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Batteries R Us

Feb. 26, 2013—In the new energy landscape, the battery is king. Without the right energy storage devices, all the solar panels in the world become worthless when the sun goes down, wind farms generate nothing but hot air and electric cars—even the Tesla S—have to be pushed home.

So yes, batteries are important to the clean energy economy. But most of the world’s batteries are made in China. Oops! So it’s a little extra special that a “Battery University” is opening this summer at San Jose State University with the aim of training a Silicon Valley-based workforce in the art and science of improving energy storage.

The program will start as a summer overview course, maximum enrollment 50, but backers hope it will become a full-blown certification program drawing professionals from related industries as well as engineering master’s students. Fromall over the word.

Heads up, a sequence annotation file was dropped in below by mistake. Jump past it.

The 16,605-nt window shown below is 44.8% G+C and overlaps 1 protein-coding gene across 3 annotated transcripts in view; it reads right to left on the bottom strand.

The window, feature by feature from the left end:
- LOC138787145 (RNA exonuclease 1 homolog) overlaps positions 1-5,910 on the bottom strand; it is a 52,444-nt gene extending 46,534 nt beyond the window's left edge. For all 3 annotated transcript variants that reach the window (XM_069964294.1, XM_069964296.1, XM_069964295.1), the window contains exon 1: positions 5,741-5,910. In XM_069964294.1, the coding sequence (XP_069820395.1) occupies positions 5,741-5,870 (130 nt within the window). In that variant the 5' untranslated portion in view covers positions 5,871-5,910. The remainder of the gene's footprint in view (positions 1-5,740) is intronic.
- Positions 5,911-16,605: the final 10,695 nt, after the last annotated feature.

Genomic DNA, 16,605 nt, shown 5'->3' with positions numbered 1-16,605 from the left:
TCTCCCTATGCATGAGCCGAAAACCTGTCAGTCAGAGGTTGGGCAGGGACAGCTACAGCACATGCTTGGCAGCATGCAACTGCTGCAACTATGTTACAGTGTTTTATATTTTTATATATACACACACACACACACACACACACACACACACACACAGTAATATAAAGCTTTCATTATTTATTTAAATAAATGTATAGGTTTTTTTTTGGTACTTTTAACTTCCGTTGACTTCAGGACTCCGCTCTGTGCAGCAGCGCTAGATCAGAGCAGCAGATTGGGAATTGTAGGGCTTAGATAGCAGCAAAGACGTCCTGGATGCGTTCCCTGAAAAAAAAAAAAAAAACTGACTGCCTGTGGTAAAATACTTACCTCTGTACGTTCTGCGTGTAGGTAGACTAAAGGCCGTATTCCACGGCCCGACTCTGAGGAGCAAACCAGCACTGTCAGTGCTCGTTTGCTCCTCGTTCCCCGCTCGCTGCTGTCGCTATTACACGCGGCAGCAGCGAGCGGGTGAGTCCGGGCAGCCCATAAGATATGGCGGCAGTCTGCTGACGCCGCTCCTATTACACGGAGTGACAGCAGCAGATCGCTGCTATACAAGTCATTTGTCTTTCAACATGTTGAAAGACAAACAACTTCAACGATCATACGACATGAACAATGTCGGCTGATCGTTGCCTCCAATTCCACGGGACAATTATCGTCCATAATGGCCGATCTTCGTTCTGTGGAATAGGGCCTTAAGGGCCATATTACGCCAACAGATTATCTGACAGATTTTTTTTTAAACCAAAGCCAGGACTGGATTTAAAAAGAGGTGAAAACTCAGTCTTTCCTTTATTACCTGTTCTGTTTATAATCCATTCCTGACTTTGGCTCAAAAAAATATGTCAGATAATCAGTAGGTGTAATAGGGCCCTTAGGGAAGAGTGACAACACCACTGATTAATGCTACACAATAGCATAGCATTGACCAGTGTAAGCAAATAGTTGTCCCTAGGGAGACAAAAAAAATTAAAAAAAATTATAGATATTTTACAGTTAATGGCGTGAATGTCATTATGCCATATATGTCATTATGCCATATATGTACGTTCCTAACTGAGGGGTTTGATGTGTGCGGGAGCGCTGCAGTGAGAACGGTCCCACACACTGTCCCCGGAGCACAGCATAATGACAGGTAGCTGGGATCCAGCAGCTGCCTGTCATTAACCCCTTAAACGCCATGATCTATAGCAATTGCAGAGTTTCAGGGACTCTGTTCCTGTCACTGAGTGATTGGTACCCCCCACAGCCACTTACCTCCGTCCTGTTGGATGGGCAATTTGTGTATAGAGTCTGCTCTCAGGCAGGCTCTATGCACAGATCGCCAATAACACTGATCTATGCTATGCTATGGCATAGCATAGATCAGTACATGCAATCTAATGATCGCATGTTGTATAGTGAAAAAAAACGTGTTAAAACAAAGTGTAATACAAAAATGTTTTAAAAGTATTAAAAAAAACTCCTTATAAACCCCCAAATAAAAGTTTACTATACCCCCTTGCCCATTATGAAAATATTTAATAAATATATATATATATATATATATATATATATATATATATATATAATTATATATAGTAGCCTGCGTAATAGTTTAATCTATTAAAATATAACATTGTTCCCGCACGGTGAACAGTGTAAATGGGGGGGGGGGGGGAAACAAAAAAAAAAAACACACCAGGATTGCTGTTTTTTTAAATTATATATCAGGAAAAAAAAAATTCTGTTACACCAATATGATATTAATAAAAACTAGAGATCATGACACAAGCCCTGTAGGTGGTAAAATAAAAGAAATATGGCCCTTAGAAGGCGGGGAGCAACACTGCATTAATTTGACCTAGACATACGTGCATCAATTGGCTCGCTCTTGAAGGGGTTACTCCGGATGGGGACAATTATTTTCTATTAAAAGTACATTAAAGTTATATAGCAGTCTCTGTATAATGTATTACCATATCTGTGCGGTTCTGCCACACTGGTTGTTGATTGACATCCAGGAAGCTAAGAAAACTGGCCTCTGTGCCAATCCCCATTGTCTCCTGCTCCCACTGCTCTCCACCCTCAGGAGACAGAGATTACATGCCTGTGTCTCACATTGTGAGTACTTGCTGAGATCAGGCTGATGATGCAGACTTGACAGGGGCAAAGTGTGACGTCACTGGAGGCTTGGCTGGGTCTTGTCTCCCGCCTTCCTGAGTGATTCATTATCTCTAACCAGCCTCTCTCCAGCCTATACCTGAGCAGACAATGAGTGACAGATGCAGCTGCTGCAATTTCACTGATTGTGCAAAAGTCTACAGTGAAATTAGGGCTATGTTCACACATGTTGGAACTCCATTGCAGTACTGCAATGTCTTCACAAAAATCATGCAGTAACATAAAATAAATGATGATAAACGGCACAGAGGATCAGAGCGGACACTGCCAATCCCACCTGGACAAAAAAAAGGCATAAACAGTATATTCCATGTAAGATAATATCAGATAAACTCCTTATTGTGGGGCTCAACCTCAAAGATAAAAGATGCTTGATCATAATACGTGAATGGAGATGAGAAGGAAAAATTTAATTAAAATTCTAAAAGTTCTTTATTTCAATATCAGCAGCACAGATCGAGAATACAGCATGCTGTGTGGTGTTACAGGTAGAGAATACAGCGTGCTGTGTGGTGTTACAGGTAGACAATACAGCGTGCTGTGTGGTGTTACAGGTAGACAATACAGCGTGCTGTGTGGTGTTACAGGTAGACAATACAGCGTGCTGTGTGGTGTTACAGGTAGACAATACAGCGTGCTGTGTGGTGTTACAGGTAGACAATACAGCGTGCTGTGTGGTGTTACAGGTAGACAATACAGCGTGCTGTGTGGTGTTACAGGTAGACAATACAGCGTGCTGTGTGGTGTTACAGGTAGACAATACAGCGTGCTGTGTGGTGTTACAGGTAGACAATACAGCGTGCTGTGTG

And who are the backers, you may ask? San Jose State is teaming up on this one with CalCharge, a public/private partnership between the Lawrence Berkeley National Laboratories and CalCEF, a $30 million nonprofit venture capital fund (!!) created to ramp up California’s clean energy industry. The offspring of two behemoths, CalCharge is supposed to use public resources and private focus to accelerate the energy storage piece of the clean industry puzzle; it came squalling into this world in 2012, on the heels of a year in which VC investment in energy storage grew 13-fold (thirteened?). CalCharge wants to create an energy storage cluster right here in California, and the Battery University seems like a nice addition to the 30-odd Bay Area companies (there are 40 in California) working on the energy storage question. Read more at the Mercury News.

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